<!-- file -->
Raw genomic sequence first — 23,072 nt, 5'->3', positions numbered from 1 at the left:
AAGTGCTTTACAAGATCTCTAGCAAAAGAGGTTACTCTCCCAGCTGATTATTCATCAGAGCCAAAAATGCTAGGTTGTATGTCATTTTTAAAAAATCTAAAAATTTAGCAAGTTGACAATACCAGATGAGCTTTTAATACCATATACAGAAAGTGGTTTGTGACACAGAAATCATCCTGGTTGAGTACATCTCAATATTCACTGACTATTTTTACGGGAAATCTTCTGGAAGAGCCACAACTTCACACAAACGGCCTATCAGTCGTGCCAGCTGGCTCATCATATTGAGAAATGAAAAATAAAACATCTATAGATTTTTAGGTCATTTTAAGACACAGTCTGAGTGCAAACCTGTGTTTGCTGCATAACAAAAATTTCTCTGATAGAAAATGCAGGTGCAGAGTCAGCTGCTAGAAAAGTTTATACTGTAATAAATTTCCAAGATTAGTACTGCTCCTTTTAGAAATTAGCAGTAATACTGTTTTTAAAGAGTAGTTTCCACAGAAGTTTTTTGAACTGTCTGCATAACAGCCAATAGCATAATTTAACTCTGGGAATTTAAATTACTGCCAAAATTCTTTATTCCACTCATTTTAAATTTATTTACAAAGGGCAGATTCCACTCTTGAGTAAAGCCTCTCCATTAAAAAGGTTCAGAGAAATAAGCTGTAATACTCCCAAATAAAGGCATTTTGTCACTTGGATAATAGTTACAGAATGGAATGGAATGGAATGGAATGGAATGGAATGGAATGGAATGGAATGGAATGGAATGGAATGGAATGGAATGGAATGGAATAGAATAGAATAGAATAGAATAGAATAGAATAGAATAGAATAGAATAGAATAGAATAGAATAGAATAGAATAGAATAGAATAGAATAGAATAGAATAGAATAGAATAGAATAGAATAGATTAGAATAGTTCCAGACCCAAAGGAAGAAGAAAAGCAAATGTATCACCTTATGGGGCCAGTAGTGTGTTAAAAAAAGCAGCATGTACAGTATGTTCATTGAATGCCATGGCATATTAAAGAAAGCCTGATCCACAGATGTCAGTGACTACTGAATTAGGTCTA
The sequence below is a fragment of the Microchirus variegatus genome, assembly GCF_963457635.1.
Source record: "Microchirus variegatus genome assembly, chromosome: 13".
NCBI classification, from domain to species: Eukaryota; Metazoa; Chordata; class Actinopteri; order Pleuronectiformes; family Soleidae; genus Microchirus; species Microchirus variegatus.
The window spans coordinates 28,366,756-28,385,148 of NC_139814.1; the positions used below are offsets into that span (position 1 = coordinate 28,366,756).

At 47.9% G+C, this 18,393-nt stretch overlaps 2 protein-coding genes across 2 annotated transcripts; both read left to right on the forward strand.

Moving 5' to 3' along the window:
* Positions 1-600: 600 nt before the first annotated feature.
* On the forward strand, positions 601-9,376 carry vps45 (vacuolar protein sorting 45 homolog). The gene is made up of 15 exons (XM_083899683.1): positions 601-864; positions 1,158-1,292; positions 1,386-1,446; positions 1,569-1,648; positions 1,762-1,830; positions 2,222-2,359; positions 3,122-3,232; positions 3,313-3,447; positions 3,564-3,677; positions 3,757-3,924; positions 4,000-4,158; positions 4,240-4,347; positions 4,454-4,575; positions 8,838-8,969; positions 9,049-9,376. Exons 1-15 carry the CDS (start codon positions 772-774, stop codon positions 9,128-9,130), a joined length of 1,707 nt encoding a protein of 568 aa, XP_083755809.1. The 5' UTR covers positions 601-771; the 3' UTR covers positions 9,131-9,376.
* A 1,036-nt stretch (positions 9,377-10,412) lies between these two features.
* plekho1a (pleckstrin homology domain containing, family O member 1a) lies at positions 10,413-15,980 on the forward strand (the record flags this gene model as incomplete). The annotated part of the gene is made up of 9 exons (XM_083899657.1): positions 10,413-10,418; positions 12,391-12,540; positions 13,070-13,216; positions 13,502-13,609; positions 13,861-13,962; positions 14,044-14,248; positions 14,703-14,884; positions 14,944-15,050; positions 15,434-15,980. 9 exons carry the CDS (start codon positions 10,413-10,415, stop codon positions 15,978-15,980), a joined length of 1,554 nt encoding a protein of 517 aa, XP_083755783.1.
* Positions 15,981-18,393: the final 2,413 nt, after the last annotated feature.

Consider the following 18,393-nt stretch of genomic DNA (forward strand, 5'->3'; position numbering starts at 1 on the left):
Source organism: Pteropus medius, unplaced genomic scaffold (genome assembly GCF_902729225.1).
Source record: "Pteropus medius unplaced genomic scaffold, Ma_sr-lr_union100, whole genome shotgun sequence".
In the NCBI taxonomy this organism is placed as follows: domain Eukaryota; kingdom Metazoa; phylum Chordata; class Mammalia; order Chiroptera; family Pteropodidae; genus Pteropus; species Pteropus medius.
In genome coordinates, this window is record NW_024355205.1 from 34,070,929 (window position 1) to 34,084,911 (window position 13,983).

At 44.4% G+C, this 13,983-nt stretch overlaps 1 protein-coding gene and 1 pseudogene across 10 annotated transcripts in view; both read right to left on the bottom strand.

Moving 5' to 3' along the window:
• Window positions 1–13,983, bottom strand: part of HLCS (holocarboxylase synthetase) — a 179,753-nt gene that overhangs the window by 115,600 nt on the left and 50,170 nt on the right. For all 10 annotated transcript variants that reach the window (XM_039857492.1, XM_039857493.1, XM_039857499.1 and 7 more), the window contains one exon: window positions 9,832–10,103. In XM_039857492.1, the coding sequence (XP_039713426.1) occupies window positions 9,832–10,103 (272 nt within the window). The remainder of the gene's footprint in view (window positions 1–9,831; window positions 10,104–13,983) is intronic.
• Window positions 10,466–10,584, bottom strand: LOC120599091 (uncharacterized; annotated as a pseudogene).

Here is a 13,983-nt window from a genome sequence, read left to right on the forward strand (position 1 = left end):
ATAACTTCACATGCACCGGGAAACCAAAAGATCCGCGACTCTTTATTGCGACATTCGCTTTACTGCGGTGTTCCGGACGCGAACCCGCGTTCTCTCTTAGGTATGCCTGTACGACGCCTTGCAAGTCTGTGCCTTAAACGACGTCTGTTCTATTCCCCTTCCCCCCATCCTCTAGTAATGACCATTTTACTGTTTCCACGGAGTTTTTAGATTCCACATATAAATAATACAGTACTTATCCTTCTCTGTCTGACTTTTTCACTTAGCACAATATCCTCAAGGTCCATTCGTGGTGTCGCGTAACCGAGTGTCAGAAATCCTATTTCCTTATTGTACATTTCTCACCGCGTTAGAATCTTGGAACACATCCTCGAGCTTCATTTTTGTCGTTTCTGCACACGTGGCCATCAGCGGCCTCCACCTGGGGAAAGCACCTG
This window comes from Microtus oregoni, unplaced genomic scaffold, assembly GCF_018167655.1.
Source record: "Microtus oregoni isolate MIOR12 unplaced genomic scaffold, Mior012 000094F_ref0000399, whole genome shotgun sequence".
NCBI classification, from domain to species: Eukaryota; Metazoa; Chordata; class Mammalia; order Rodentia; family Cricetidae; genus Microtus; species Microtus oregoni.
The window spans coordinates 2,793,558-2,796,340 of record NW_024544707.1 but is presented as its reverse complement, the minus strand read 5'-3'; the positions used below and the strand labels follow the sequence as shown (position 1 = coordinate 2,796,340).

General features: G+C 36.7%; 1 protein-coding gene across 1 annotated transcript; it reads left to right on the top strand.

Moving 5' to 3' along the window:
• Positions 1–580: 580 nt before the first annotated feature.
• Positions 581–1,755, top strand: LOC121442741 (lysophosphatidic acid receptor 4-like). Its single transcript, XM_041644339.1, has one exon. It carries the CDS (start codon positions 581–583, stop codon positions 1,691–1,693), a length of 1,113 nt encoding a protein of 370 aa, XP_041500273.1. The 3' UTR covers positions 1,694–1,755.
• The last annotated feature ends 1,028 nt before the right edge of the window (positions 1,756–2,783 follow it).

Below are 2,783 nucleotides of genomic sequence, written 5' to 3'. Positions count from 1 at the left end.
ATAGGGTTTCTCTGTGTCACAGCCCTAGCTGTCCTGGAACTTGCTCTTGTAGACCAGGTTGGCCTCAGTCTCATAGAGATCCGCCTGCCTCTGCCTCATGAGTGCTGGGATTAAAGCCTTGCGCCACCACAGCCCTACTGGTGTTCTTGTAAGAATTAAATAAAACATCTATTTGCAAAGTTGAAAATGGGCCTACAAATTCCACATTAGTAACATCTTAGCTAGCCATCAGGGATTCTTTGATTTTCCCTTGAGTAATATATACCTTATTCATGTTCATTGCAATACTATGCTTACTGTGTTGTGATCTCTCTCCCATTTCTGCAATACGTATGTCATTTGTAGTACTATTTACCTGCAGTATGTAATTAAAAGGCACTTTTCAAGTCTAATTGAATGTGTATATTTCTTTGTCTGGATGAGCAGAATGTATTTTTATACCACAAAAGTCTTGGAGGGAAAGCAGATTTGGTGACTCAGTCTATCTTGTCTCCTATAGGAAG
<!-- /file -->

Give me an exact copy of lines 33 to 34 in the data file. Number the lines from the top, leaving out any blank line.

• The last annotated feature ends 1,028 nt before the right edge of the window (positions 1,756–2,783 follow it).

Below are 2,783 nucleotides of genomic sequence, written 5' to 3'. Positions count from 1 at the left end.